Genetic engineering can lead to beneficial advances in human nutrition and the fight against world hunger, according to the top science advisor to Pope Benedict XVI.
“Thanks to the recent advances in genomics, proteomics and metabolomics, it has become possible to direct biological evolution in order to better fulfill our needs for a healthy nutrition as a contribution to medically relevant improvements,” said Dr. Werner Arber, president of the Pontifical Academy of Sciences, which advises the pope on scientific matters. Arber is a Swiss molecular biologist who shared the Nobel Prize for Medicine or Physiology in 1978. He is the first non-Catholic to serve as head of the academy.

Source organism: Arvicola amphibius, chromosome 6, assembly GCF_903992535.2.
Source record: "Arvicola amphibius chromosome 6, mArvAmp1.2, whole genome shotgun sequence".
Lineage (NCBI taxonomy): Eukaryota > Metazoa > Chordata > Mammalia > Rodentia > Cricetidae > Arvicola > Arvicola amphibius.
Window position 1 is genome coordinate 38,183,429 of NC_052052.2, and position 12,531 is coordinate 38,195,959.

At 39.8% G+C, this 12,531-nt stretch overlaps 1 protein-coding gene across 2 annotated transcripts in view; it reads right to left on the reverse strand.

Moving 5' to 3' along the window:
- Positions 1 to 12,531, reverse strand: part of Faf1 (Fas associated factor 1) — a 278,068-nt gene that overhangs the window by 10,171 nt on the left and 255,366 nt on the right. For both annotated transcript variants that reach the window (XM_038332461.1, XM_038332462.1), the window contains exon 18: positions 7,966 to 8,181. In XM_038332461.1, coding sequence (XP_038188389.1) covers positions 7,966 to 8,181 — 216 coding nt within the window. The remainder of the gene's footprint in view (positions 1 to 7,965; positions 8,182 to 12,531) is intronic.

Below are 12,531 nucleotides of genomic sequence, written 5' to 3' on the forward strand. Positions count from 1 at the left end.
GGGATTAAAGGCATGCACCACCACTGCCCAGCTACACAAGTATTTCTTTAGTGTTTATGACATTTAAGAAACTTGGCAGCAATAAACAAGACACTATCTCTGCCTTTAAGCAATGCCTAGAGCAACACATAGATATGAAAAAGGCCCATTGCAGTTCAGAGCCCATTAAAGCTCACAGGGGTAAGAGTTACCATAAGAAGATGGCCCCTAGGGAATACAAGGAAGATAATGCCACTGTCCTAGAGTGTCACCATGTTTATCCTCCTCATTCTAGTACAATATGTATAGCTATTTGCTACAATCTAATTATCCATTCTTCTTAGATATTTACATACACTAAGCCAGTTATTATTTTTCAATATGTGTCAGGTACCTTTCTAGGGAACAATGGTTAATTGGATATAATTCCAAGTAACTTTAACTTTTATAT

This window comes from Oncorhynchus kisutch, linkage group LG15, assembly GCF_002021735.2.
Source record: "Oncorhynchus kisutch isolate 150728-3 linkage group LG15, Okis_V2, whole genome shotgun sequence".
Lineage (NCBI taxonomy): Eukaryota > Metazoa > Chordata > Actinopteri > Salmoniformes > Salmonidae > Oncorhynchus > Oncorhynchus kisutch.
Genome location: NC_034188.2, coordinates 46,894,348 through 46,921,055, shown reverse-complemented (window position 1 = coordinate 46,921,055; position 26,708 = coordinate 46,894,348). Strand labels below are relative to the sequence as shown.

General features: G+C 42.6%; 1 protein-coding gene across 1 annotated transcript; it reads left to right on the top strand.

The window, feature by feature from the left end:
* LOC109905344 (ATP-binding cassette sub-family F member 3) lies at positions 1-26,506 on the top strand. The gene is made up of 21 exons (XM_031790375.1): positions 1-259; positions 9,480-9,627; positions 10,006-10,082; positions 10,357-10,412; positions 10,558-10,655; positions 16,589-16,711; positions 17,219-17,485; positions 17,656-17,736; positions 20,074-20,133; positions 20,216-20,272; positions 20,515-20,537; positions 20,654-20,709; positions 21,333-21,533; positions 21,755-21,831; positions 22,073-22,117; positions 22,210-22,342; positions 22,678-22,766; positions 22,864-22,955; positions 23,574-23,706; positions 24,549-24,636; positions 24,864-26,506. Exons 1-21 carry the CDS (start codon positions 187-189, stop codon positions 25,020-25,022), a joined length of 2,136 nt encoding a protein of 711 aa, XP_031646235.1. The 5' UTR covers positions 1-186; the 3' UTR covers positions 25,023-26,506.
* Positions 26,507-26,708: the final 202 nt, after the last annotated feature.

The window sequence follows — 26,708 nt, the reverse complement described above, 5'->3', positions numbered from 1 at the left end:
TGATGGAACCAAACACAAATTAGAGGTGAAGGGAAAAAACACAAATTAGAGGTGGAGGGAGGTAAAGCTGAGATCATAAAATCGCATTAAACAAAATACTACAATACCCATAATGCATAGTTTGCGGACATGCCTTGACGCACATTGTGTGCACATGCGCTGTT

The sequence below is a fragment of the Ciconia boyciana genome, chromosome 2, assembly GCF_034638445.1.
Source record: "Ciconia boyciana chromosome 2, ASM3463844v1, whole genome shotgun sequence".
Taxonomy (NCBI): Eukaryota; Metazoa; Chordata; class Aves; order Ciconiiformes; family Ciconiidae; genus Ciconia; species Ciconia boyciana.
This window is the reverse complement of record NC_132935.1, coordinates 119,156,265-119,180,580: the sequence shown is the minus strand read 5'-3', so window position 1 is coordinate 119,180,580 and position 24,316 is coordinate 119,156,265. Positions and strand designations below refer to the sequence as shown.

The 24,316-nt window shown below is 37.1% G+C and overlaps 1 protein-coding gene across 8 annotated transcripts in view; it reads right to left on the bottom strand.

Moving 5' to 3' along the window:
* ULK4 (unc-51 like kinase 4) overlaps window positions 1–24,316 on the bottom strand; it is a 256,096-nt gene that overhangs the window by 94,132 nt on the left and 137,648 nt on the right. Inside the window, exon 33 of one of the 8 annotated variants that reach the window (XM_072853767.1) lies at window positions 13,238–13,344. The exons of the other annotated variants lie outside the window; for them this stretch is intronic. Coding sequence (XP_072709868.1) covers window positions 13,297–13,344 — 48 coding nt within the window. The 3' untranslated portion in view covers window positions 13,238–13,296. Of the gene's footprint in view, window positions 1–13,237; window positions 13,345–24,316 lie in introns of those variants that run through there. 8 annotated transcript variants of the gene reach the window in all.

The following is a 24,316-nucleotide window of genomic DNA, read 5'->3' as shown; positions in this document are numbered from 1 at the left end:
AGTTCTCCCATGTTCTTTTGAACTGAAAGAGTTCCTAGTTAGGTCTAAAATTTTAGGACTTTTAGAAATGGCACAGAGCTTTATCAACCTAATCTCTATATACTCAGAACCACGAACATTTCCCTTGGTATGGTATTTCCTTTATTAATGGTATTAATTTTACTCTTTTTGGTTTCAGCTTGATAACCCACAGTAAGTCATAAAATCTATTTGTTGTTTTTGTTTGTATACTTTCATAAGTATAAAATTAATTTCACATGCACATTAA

“Our Academy concluded that recently established methods of preparing transgenic organisms follow natural laws of biological evolution and bear no risks anchored in the methodology of genetic engineering,” he recently told the pope and an audience of bishops meeting in Rome. “The beneficial prospects for improving widely-used nutritional crops can be expected to alleviate the still-existing malnutrition and hunger in the human population of the developing world.” Read more.